After 5 weeks of play, it is evident that Assistant Referees (ARs) have adjusted their application of offside and are now focused on “wait and see” as well as giving the benefit of doubt to attacking soccer. Keeping the flag down can also aid in game flow and this will be the focus of this week’s offside commentary. As you will see below, world-class offside decisions require focus, positioning, patience, and courage.
Video Clip 1: Kansas City at Toronto (55:02)
This is a first class decision. In this clip, the referee team allows a goal that, at first glance, looks offside. However, replays clearly indicate that a defender attempted to clear the ball (thus playing it) and the ball rebounds off another defender to an attacker who is 2-3 yards offside position. Conviction in decision and focus by the AR allows a team to take a 1-0 lead. This is not an easy call that is complicated by the following factors that the officiating team must process, in a split second, in order to make a decision:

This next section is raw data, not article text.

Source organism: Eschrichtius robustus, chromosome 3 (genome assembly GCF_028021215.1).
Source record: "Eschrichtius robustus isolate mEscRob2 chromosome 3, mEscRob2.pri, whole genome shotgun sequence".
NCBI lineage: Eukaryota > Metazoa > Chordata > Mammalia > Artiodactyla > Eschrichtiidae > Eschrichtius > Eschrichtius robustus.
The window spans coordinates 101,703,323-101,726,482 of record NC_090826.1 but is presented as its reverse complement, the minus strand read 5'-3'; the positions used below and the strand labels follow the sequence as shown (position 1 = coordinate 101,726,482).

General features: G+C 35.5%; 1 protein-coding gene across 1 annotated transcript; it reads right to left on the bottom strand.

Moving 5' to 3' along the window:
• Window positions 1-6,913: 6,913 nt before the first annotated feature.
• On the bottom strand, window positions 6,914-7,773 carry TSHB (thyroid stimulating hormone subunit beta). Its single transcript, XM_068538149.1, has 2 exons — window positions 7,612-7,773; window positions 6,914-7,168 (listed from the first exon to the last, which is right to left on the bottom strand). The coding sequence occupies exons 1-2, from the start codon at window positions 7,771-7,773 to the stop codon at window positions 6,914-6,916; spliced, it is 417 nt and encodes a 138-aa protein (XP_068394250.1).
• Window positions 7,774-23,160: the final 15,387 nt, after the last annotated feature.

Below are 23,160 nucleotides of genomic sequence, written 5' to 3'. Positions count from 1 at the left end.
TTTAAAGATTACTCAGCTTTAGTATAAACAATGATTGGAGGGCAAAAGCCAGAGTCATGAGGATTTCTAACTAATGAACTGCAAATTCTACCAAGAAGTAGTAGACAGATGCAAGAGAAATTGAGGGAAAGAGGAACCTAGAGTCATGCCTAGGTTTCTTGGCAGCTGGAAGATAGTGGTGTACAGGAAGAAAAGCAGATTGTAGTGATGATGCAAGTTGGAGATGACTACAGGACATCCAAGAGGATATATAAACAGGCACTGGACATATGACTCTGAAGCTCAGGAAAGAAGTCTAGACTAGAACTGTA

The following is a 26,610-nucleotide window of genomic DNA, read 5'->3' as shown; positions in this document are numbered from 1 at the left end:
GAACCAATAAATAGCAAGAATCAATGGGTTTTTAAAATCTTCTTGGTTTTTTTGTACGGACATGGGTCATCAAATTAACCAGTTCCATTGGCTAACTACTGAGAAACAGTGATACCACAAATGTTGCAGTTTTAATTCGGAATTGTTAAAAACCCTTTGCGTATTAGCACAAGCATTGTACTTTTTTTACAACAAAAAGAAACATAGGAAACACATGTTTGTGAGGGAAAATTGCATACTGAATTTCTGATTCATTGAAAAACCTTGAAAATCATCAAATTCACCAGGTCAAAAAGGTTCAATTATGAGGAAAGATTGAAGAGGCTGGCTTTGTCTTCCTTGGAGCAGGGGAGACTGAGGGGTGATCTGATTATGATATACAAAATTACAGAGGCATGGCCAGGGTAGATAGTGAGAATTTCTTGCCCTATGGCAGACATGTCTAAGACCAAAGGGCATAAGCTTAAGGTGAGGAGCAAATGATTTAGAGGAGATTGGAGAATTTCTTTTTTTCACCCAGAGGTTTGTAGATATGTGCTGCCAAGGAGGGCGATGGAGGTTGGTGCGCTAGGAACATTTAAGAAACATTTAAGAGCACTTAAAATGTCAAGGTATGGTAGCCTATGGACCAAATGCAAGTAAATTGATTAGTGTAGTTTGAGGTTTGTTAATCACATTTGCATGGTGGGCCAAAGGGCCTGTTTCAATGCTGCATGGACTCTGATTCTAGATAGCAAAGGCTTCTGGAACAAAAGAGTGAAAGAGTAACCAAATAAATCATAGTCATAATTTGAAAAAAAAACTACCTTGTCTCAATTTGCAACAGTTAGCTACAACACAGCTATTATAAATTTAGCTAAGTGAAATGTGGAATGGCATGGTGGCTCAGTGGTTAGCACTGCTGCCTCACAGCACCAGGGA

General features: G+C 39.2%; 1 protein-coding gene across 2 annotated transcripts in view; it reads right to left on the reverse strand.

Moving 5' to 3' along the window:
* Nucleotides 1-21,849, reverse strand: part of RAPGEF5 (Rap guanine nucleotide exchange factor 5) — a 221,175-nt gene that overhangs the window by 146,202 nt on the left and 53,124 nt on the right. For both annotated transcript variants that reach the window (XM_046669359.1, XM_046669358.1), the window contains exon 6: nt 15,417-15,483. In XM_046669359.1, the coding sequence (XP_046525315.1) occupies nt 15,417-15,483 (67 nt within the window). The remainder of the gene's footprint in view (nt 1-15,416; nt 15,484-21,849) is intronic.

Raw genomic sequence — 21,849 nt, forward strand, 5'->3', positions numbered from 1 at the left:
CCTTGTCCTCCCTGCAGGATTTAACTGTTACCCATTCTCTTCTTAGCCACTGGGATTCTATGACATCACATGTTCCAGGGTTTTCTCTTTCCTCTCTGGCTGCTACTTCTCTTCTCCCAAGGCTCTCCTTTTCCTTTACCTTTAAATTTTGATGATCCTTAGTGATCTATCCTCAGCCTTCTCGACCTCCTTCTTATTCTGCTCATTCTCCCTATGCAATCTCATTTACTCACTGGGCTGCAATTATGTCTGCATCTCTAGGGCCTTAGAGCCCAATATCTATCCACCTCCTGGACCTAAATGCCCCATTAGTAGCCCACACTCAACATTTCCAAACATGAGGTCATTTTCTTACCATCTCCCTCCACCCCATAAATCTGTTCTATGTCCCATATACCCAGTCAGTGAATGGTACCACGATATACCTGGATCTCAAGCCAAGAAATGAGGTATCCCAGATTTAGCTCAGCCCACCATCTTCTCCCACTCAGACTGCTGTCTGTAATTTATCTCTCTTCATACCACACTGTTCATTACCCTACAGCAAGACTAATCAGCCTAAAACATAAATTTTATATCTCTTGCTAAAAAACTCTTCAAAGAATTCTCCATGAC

Video Clip 2: Chivas at Galaxy (25:48)
This clip is an example of the AR raising the flag too fast. In this case, the ball is well over the top of the defense and on its way to the goalkeeper. The AR has the ability to delay the call while running with the attacker or ball. If the attacker discontinues his run, game flow would be enhanced by keeping the flag down. If the AR sees that the attacker will continue his run and beat the goalkeeper to the ball (or believes there could be a collision between the attacker and the keeper), then after chasing the ball a short distance, the AR may raise the flag. Remember, apply the “wait and see” principle.
Video Clip 3: Chivas at Galaxy (15:30)